At dinner we started to feel closer to home already simply because of a glass of orange juice served with ice (!) and a straw (!).

After dinner we made our way towards our hotel (an Ibis, which is a very common French hotel). We got off of the airport tram and there it was! (Or so we though.) We waited in line there only to be told that we were at the wrong Ibis and we needed to go out to the shuttle stop to be taken to our Ibis on the outskirts of the outskirts of town. So we went, and we waited, and we waited. And eventually we started to hear rumors that the hotel shuttles had stopped because of the snow and that they *might* begin to run again if the roads are plowed. What?!? 

I went out to check the taxis but was told by other waiters that they had just had an altercation with a cab driver who refused to take anyone to hotels, so I turned on my heels and went back inside.
After a bit, Michael and I went back on the tram to the main terminal to speak with the Air France reps who assured us that a bus would be there soon. We were finally met by a large charter bus that must have been hired by the airline to shuttle us all out to the hotels. The ride rough, the roads were terrible and the driver spent most of the drive calling the powers that be on his radio to inform them that "les routes ne sont ni salés" (the roads are not salted), and this was unacceptable. But finally, we made it.

And it was lovely.

 And one last French styled breakfast was thoroughly enjoyed.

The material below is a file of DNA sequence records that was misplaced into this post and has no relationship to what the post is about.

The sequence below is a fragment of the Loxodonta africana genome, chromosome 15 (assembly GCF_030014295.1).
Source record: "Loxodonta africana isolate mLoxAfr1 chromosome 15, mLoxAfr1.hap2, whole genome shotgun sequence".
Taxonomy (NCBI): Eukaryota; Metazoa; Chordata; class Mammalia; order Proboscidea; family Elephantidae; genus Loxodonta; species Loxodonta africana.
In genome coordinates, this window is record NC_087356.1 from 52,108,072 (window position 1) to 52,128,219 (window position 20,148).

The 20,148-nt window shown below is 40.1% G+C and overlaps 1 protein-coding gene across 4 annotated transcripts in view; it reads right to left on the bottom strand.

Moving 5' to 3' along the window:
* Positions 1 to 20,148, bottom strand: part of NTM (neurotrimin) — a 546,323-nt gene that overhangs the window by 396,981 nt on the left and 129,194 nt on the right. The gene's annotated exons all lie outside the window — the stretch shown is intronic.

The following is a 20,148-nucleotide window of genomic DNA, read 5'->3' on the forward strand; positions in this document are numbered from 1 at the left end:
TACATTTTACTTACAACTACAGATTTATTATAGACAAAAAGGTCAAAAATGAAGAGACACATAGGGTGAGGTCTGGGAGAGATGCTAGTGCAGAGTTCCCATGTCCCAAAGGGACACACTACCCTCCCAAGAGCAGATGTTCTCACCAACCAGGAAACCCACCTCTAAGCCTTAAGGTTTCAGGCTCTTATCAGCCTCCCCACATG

We left the next morning with the snow still coming down (in the same hired shuttle, the  normal ones had still not started up again).

And after 6 hours of delays, lots of worry, terminal changes, multiple goes through security and lots more worry, we finally were on the plane and in the air somewhere over the Atlantic. As you can see, Air France knows how to feed it's customers. We spent the 9 hour flight happily eating, drinking, watching Toy Story III and attempting to stay awake despite landing in Detroit when our bodies thought it was 3am. 

We touched down many hours after the Detroit international wing normally closes so instead of having roughly 30 customs agents to shuffle us through, we waited in line while 9 overtime agents struggled to handle two large planes full (roughly 600 people). We were then further questioned and checked because of some questionable items that we brought back (seeds, food).

Thankfully though, the Delta ticket desk in Detroit was prepared for our late arrival and as we walked toward the desk we were stopped by an agent at a table who asked our name and handed us our hotel voucher, food vouchers ($36 to spend in one night since our hotel had a continental breakfast) and our re-scheduled flight for the next day. And after re-checking our bags (they had to go through customs with us) we walked out to our waiting hotel shuttle and collapsed into our seats, just happy to be back on US soil.

Again, we had nice accomodations, much larger but not quite as sleek and modern as the Paris Ibis.

What a very flattering picture; thanks Michael for capturing this moment of washing my underwear out in the hotel sink.

 $30 worth of terrible, horrible, American take-out pizza and ribs. Don't get me wrong, it tasted wonderful but was hard on a digestion unaccustomed to American style take out. I'm fairly certain there was at least 5x the amount of cheese that we would have put on any Friday night pizza.